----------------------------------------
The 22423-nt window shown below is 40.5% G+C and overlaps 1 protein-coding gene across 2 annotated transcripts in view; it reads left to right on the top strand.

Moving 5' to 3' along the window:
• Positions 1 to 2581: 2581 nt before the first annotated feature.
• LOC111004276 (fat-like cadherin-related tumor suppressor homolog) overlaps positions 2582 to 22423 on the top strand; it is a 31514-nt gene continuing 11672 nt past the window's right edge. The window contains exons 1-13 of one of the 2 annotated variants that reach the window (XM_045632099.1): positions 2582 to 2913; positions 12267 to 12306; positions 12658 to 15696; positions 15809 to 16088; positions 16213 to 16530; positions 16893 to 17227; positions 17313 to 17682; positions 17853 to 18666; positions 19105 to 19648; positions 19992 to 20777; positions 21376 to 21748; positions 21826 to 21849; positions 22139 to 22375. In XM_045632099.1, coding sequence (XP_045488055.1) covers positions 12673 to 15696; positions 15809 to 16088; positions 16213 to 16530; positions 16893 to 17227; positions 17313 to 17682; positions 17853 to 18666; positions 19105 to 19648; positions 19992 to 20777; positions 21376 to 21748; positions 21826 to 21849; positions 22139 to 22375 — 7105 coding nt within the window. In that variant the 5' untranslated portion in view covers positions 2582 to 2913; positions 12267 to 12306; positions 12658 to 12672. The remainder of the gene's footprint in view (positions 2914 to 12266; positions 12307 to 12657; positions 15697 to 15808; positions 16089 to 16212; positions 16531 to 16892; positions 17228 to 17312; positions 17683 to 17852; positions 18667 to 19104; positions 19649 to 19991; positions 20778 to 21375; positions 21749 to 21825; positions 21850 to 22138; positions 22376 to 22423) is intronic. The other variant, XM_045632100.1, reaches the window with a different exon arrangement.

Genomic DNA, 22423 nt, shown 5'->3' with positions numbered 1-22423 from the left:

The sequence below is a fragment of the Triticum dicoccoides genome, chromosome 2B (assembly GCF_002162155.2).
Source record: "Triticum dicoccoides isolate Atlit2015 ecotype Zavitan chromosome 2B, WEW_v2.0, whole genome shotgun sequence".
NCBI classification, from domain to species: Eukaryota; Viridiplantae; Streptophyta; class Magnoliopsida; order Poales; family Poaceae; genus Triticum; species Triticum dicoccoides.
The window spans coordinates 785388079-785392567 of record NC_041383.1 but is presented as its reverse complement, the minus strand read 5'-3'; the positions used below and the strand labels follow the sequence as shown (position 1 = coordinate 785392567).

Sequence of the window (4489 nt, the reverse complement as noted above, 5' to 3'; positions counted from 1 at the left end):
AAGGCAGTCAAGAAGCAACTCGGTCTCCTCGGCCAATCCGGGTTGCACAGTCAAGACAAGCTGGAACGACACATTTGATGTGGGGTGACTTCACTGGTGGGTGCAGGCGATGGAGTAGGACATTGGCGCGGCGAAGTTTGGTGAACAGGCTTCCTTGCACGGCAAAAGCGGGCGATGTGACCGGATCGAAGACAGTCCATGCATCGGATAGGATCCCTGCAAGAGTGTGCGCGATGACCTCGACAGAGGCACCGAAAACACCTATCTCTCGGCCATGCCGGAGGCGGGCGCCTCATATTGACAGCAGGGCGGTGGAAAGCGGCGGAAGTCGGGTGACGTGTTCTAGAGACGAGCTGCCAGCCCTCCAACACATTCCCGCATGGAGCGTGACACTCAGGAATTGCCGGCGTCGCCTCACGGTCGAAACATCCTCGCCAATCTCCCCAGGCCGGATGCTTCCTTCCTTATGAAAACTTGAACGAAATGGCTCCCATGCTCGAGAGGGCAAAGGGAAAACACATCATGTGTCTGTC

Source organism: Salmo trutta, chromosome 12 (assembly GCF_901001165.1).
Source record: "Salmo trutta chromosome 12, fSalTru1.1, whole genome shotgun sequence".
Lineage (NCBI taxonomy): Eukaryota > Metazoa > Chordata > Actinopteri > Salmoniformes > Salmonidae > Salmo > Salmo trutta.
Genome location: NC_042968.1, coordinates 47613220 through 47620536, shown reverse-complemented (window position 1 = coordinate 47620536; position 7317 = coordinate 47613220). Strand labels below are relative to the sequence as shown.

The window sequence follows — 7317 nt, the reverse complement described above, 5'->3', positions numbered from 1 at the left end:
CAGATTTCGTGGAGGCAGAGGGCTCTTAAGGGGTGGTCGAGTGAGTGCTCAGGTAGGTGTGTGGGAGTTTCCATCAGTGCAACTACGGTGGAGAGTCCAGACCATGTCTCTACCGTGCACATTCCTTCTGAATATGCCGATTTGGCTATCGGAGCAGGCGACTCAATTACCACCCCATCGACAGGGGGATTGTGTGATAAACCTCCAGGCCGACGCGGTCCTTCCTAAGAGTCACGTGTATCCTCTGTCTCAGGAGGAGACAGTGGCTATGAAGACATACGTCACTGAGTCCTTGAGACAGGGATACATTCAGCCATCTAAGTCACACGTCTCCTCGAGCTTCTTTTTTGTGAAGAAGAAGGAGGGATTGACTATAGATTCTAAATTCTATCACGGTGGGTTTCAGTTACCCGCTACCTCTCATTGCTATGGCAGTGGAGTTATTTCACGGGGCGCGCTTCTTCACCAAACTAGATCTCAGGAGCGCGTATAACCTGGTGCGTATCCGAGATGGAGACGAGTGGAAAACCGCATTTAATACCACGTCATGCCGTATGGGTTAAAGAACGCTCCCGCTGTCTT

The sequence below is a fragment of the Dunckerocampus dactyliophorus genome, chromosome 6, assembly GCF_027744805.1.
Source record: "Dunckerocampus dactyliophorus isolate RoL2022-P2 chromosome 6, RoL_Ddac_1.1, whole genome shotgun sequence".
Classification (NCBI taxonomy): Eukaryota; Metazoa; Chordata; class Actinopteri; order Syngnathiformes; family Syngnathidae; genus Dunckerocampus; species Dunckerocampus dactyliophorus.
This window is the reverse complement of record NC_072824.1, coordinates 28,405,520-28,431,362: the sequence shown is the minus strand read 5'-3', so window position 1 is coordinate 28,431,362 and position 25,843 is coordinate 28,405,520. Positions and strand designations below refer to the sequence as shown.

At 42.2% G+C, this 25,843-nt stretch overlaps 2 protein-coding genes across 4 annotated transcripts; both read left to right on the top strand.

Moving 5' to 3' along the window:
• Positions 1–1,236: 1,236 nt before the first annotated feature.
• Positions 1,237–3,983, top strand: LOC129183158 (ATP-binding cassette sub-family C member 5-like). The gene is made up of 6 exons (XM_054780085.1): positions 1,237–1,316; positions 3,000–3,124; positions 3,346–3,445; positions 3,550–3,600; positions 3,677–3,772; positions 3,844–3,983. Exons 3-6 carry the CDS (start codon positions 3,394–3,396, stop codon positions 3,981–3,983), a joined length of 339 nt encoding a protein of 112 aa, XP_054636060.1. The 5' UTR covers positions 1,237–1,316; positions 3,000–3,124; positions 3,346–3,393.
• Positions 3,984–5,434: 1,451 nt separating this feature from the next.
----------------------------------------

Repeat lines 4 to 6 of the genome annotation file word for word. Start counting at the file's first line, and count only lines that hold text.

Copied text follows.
• LOC111004276 (fat-like cadherin-related tumor suppressor homolog) overlaps positions 2582 to 22423 on the top strand; it is a 31514-nt gene continuing 11672 nt past the window's right edge. The window contains exons 1-13 of one of the 2 annotated variants that reach the window (XM_045632099.1): positions 2582 to 2913; positions 12267 to 12306; positions 12658 to 15696; positions 15809 to 16088; positions 16213 to 16530; positions 16893 to 17227; positions 17313 to 17682; positions 17853 to 18666; positions 19105 to 19648; positions 19992 to 20777; positions 21376 to 21748; positions 21826 to 21849; positions 22139 to 22375. In XM_045632099.1, coding sequence (XP_045488055.1) covers positions 12673 to 15696; positions 15809 to 16088; positions 16213 to 16530; positions 16893 to 17227; positions 17313 to 17682; positions 17853 to 18666; positions 19105 to 19648; positions 19992 to 20777; positions 21376 to 21748; positions 21826 to 21849; positions 22139 to 22375 — 7105 coding nt within the window. In that variant the 5' untranslated portion in view covers positions 2582 to 2913; positions 12267 to 12306; positions 12658 to 12672. The remainder of the gene's footprint in view (positions 2914 to 12266; positions 12307 to 12657; positions 15697 to 15808; positions 16089 to 16212; positions 16531 to 16892; positions 17228 to 17312; positions 17683 to 17852; positions 18667 to 19104; positions 19649 to 19991; positions 20778 to 21375; positions 21749 to 21825; positions 21850 to 22138; positions 22376 to 22423) is intronic. The other variant, XM_045632100.1, reaches the window with a different exon arrangement.

Genomic DNA, 22423 nt, shown 5'->3' with positions numbered 1-22423 from the left:

The sequence below is a fragment of the Triticum dicoccoides genome, chromosome 2B (assembly GCF_002162155.2).